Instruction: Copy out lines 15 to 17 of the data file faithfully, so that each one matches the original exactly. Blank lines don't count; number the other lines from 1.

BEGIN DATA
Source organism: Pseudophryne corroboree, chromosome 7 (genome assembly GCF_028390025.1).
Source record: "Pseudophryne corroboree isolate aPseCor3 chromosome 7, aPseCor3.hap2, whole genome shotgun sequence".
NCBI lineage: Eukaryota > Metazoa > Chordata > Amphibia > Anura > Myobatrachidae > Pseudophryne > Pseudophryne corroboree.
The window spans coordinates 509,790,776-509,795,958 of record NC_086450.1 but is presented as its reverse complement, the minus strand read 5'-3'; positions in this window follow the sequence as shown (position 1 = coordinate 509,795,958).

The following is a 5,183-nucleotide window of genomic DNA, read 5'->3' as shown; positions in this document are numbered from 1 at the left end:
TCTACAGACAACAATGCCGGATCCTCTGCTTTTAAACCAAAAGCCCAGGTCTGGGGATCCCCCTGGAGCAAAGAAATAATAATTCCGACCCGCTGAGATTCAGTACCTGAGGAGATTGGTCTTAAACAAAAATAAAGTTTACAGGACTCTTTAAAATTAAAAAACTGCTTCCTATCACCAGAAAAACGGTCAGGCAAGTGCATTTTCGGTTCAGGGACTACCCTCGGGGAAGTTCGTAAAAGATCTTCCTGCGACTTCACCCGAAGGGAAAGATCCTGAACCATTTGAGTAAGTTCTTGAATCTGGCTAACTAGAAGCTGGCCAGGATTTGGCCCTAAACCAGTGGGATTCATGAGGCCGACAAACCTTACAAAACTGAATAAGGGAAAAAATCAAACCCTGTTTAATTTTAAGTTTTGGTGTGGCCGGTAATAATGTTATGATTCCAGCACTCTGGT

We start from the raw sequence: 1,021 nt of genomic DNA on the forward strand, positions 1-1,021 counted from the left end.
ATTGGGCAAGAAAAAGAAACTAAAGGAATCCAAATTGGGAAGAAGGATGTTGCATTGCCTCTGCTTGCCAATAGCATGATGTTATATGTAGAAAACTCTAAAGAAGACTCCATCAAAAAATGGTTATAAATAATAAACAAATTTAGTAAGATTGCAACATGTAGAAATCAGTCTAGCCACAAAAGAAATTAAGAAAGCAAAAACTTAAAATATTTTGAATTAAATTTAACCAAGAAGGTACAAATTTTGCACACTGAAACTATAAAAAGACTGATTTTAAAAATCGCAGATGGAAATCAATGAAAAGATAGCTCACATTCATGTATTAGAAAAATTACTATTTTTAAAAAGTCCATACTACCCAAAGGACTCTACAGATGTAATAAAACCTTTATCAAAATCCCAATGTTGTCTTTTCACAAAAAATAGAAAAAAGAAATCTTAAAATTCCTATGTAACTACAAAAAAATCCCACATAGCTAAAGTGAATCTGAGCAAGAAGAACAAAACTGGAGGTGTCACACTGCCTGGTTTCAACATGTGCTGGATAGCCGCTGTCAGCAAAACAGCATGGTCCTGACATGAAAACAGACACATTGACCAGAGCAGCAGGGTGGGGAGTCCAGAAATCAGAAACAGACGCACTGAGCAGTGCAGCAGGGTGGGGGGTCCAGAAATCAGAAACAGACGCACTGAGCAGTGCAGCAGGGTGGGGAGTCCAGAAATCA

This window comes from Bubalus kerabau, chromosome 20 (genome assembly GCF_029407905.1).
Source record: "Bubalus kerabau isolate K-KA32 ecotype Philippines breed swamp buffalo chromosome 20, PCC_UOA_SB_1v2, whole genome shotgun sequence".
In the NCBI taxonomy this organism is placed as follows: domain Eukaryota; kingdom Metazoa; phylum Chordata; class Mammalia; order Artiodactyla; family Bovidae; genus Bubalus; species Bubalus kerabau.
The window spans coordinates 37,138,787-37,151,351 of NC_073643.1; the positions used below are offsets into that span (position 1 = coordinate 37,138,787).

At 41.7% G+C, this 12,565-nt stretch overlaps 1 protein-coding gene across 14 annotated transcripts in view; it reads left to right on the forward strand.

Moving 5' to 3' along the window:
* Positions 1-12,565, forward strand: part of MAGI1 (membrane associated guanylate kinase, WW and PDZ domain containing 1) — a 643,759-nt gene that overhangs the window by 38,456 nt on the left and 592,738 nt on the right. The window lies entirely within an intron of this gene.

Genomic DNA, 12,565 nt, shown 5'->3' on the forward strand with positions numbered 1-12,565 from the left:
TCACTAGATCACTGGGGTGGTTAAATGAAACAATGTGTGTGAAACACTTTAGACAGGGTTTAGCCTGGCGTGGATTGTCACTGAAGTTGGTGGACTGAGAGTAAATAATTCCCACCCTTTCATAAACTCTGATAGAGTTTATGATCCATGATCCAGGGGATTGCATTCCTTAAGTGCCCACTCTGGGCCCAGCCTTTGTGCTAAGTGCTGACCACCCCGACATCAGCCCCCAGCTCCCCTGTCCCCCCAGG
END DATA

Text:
* Positions 1-12,565, forward strand: part of MAGI1 (membrane associated guanylate kinase, WW and PDZ domain containing 1) — a 643,759-nt gene that overhangs the window by 38,456 nt on the left and 592,738 nt on the right. The window lies entirely within an intron of this gene.

Genomic DNA, 12,565 nt, shown 5'->3' on the forward strand with positions numbered 1-12,565 from the left:
TCACTAGATCACTGGGGTGGTTAAATGAAACAATGTGTGTGAAACACTTTAGACAGGGTTTAGCCTGGCGTGGATTGTCACTGAAGTTGGTGGACTGAGAGTAAATAATTCCCACCCTTTCATAAACTCTGATAGAGTTTATGATCCATGATCCAGGGGATTGCATTCCTTAAGTGCCCACTCTGGGCCCAGCCTTTGTGCTAAGTGCTGACCACCCCGACATCAGCCCCCAGCTCCCCTGTCCCCCCAGG